Today, we have an integrated region with a strong sense of teamwork and support among all, seeking to promote civil aviation that connects the people of South America to foster their socio-economic development. As a result, significant progress has been made in achieving regional objectives for operational safety and air navigation capacity and efficiency.

ICAO SAM Office with the Secretary General of ICAO, Juan Carlos Salazar

The future of civil aviation in the Region

The COVID-19 pandemic had a significant impact on civil aviation in the Region and the world. Many paradigms were shattered because of the restrictions, leaving States and the industry to find ways to assist the aviation system in the recovery. Restoring public confidence, as well as regaining the same levels of safety and efficiency in the system, were some of the main challenges that civil aviation authorities faced. This, coupled with budget constraints due to changing priorities, made the outlook even more challenging.

Member States, with the support of the Regional Office, joined efforts to create a strategic framework for the Region’s response to COVID-19. This framework served for the Civil Aviation Authorities of the Region to implement mechanisms in a structured and harmonized manner to get civil aviation back on track. Efforts paid off, and despite the circumstances and challenges, the Region was one of the first to recover pre-pandemic air traffic levels worldwide.

After this phase, States faced new challenges, including how to be more competitive in a world hit by post-pandemic global crises, coping with new disruptive technologies, along with a generational turnover issue and, not least, the impact of climate change on our States.

That is why, in 2023, in a constantly evolving global landscape, the civil aviation authorities of the South American Region, the Federal Aviation Administration (FAA), the European Union Aviation Safety Agency (EASA), industry associations and aircraft manufacturers gathered in Santiago, Chile, for the Seventeenth Meeting of Civil Aviation Directors of the South American Region (RAAC17), to conduct a strategic exercise that provided transformative guidelines to ensure the growth and sustainable development of the aviation industry as an effective tool for promoting social and economic development in our Region. The theme of this meeting was “Let’s Transform South America”.

The resounding success of the RAAC/17 sessions underscored the vitality of adopting innovation, technological prowess, and collaborative commitment. This transformative process encourages us to chart a course towards a revitalized civil aviation sector in the South American Region, strengthened by strategic skill and collective determination. To achieve optimal results and drive the aviation sector forward, States, with the support of the Regional Office, decided to focus their discussions on the following six pillars: competitiveness, environmental sustainability, human resources, aviation planning effectiveness, Civil Aviation Authority governance, and innovation.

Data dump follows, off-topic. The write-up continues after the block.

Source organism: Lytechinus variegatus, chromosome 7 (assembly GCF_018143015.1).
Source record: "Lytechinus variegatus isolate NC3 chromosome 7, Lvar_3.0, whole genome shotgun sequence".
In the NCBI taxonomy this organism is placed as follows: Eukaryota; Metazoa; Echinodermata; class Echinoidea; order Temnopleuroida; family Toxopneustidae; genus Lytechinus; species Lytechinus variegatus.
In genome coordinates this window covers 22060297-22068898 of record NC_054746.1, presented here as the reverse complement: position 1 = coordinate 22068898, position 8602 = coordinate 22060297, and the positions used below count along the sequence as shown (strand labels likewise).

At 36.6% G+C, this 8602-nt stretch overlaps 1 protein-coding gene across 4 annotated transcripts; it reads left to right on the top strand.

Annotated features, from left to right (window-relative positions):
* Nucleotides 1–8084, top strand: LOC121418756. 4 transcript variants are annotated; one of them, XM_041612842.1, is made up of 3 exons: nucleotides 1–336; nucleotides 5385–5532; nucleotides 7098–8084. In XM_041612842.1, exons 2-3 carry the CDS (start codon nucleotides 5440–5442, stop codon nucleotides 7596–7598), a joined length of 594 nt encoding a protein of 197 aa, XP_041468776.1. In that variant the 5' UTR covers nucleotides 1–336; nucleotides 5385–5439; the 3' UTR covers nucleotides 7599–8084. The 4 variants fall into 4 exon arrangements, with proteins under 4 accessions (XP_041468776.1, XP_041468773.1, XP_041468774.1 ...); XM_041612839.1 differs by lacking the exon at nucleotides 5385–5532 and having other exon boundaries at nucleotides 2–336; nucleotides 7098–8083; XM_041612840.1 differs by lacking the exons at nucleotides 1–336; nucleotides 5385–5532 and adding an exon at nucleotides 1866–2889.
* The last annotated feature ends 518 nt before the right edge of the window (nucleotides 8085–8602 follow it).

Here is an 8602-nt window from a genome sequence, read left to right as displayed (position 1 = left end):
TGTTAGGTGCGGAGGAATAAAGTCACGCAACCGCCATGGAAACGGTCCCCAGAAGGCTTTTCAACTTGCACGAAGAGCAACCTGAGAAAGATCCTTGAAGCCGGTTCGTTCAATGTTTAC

By promoting these core elements, civil aviation authorities can collaborate to pave the way for improving conditions within the aviation sector, reaping substantial benefits for their respective populations.

From there, the SAM 2035 Strategy was born, which will serve as a tool for States to transition to the future. While the Bogotá Declaration of 2013 produced significant results in the past, its objectives ultimately expired, necessitating the formulation of new goals in line with the Declaration to Promote Connectivity through the Development and Sustainability of Air Transport in the Pan-American Region (IWAF/4).

In conclusion, the interaction between competitiveness, environmental sustainability, human resources, strategic planning, governance, and innovation is vital to promote better conditions for the aviation sector in the SAM Region and its impact on society. SAM Civil Aviation Authorities, acting as managers of this industry, have the responsibility to integrate these pillars into their policies and practices, fostering an aviation landscape that not only contributes to economic prosperity but also resonates with the values and aspirations of their populations.

Over 75 years, we have seen how aviation has transformed life, the economy, and culture in South America. Through every challenge, through every crisis, we have emerged stronger and united. With the guidance of visionary leaders, the support of collaborating nations, and the constant guidance of the ICAO South American Regional Office, there are no limits to what we can achieve. The sky is not the limit; it is just our starting point. Together, we continue to soar the skies with determination and vision, ready to face any challenge that comes our way. After all, the sky is our home. Forward and upward, together in unity and purpose!

* A dispute exists between the government of Argentina and the government of Great Britain and Northern Ireland concerning the sovereignty of the Falkland Islands (Malvinas)